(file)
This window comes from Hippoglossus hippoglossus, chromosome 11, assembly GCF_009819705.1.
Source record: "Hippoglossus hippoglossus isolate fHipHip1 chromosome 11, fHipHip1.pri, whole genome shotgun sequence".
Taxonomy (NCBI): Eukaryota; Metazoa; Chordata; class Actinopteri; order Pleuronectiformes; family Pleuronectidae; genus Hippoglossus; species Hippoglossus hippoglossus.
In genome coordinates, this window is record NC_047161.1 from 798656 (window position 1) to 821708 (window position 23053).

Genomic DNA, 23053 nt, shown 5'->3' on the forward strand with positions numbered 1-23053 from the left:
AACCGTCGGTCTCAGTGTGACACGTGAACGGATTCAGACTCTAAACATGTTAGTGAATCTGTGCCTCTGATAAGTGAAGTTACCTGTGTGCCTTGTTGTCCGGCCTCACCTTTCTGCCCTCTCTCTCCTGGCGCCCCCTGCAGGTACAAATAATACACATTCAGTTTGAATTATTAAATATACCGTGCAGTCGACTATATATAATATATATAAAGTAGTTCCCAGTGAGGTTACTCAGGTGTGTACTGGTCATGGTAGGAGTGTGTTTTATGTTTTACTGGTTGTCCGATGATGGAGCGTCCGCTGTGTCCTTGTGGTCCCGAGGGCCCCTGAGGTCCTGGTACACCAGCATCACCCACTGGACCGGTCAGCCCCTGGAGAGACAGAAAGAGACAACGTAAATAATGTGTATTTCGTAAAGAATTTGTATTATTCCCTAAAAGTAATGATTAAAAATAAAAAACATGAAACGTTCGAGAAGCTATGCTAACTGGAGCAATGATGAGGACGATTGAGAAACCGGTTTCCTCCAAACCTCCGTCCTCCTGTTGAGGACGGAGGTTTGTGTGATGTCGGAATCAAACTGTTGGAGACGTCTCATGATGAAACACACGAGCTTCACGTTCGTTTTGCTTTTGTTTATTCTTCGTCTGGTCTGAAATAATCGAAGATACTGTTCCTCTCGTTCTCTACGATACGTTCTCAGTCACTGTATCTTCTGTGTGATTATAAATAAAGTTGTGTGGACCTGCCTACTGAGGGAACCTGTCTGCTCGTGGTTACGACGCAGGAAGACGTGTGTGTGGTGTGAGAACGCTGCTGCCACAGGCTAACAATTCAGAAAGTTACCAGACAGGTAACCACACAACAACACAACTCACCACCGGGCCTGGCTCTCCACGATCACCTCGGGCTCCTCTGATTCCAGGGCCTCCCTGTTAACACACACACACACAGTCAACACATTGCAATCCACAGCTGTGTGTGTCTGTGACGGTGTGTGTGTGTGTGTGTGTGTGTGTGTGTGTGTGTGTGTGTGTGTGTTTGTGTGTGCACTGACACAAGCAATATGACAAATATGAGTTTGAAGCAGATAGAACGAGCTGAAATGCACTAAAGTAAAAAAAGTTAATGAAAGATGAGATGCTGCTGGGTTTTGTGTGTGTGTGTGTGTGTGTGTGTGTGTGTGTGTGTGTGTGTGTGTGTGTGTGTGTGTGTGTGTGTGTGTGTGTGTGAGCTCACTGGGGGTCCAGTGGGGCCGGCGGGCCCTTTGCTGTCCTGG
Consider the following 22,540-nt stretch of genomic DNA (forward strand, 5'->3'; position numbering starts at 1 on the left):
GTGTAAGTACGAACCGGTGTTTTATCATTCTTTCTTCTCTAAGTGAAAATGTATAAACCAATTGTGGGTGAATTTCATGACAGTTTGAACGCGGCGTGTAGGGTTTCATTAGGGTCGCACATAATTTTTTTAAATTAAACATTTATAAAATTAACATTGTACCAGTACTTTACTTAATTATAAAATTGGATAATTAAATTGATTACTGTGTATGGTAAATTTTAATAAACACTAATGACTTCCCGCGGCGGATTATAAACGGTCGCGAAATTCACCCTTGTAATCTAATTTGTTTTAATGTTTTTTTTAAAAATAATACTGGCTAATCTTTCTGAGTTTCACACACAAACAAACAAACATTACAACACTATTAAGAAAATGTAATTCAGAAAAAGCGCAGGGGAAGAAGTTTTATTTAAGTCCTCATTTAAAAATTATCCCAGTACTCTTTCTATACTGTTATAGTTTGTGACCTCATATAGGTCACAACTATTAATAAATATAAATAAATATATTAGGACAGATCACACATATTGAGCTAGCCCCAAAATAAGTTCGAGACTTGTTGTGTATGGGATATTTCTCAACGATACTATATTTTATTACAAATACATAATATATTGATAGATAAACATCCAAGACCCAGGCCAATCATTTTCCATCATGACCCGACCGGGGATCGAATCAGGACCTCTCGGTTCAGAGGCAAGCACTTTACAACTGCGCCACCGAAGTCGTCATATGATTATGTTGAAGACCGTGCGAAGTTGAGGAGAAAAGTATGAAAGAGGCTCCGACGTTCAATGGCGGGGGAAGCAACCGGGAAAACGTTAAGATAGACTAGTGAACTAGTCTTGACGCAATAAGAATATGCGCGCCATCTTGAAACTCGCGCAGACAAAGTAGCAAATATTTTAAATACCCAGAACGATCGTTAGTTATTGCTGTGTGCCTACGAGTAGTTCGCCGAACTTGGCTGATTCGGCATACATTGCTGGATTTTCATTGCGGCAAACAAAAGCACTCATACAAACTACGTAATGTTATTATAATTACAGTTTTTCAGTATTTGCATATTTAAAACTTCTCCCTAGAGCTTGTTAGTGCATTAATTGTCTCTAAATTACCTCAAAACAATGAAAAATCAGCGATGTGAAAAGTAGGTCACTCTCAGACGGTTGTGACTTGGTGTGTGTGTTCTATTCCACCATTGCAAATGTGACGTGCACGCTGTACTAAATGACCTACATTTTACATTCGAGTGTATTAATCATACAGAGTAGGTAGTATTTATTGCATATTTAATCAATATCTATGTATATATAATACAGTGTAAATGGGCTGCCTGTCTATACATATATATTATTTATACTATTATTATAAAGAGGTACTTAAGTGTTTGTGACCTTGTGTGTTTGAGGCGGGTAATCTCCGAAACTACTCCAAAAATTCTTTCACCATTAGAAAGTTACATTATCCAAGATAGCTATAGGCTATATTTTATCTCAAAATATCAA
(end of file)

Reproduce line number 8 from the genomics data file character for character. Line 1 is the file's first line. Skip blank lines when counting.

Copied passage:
GTGTAAGTACGAACCGGTGTTTTATCATTCTTTCTTCTCTAAGTGAAAATGTATAAACCAATTGTGGGTGAATTTCATGACAGTTTGAACGCGGCGTGTAGGGTTTCATTAGGGTCGCACATAATTTTTTTAAATTAAACATTTATAAAATTAACATTGTACCAGTACTTTACTTAATTATAAAATTGGATAATTAAATTGATTACTGTGTATGGTAAATTTTAATAAACACTAATGACTTCCCGCGGCGGATTATAAACGGTCGCGAAATTCACCCTTGTAATCTAATTTGTTTTAATGTTTTTTTTAAAAATAATACTGGCTAATCTTTCTGAGTTTCACACACAAACAAACAAACATTACAACACTATTAAGAAAATGTAATTCAGAAAAAGCGCAGGGGAAGAAGTTTTATTTAAGTCCTCATTTAAAAATTATCCCAGTACTCTTTCTATACTGTTATAGTTTGTGACCTCATATAGGTCACAACTATTAATAAATATAAATAAATATATTAGGACAGATCACACATATTGAGCTAGCCCCAAAATAAGTTCGAGACTTGTTGTGTATGGGATATTTCTCAACGATACTATATTTTATTACAAATACATAATATATTGATAGATAAACATCCAAGACCCAGGCCAATCATTTTCCATCATGACCCGACCGGGGATCGAATCAGGACCTCTCGGTTCAGAGGCAAGCACTTTACAACTGCGCCACCGAAGTCGTCATATGATTATGTTGAAGACCGTGCGAAGTTGAGGAGAAAAGTATGAAAGAGGCTCCGACGTTCAATGGCGGGGGAAGCAACCGGGAAAACGTTAAGATAGACTAGTGAACTAGTCTTGACGCAATAAGAATATGCGCGCCATCTTGAAACTCGCGCAGACAAAGTAGCAAATATTTTAAATACCCAGAACGATCGTTAGTTATTGCTGTGTGCCTACGAGTAGTTCGCCGAACTTGGCTGATTCGGCATACATTGCTGGATTTTCATTGCGGCAAACAAAAGCACTCATACAAACTACGTAATGTTATTATAATTACAGTTTTTCAGTATTTGCATATTTAAAACTTCTCCCTAGAGCTTGTTAGTGCATTAATTGTCTCTAAATTACCTCAAAACAATGAAAAATCAGCGATGTGAAAAGTAGGTCACTCTCAGACGGTTGTGACTTGGTGTGTGTGTTCTATTCCACCATTGCAAATGTGACGTGCACGCTGTACTAAATGACCTACATTTTACATTCGAGTGTATTAATCATACAGAGTAGGTAGTATTTATTGCATATTTAATCAATATCTATGTATATATAATACAGTGTAAATGGGCTGCCTGTCTATACATATATATTATTTATACTATTATTATAAAGAGGTACTTAAGTGTTTGTGACCTTGTGTGTTTGAGGCGGGTAATCTCCGAAACTACTCCAAAAATTCTTTCACCATTAGAAAGTTACATTATCCAAGATAGCTATAGGCTATATTTTATCTCAAAATATCAA